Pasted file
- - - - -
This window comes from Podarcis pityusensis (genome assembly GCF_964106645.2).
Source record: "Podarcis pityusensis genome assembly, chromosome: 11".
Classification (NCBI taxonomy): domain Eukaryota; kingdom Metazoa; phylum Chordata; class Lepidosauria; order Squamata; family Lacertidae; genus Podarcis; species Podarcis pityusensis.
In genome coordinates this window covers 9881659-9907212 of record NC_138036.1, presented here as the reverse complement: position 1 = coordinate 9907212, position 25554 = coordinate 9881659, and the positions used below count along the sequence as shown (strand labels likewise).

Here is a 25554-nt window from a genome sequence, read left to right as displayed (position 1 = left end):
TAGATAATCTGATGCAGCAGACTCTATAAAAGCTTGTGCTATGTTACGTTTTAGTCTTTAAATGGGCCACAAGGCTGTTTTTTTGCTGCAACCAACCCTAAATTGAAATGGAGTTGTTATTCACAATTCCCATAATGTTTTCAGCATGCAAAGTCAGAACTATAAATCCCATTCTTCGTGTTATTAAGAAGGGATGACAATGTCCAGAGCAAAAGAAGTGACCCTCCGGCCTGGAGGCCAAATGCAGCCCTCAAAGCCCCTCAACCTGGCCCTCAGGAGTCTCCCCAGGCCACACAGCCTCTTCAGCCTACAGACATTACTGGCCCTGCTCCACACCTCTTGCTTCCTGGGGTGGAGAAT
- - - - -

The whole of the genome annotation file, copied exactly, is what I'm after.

This window comes from Podarcis pityusensis (genome assembly GCF_964106645.2).
Source record: "Podarcis pityusensis genome assembly, chromosome: 11".
Classification (NCBI taxonomy): domain Eukaryota; kingdom Metazoa; phylum Chordata; class Lepidosauria; order Squamata; family Lacertidae; genus Podarcis; species Podarcis pityusensis.
In genome coordinates this window covers 9881659-9907212 of record NC_138036.1, presented here as the reverse complement: position 1 = coordinate 9907212, position 25554 = coordinate 9881659, and the positions used below count along the sequence as shown (strand labels likewise).

Here is a 25554-nt window from a genome sequence, read left to right as displayed (position 1 = left end):
TAGATAATCTGATGCAGCAGACTCTATAAAAGCTTGTGCTATGTTACGTTTTAGTCTTTAAATGGGCCACAAGGCTGTTTTTTTGCTGCAACCAACCCTAAATTGAAATGGAGTTGTTATTCACAATTCCCATAATGTTTTCAGCATGCAAAGTCAGAACTATAAATCCCATTCTTCGTGTTATTAAGAAGGGATGACAATGTCCAGAGCAAAAGAAGTGACCCTCCGGCCTGGAGGCCAAATGCAGCCCTCAAAGCCCCTCAACCTGGCCCTCAGGAGTCTCCCCAGGCCACACAGCCTCTTCAGCCTACAGACATTACTGGCCCTGCTCCACACCTCTTGCTTCCTGGGGTGGAGAAT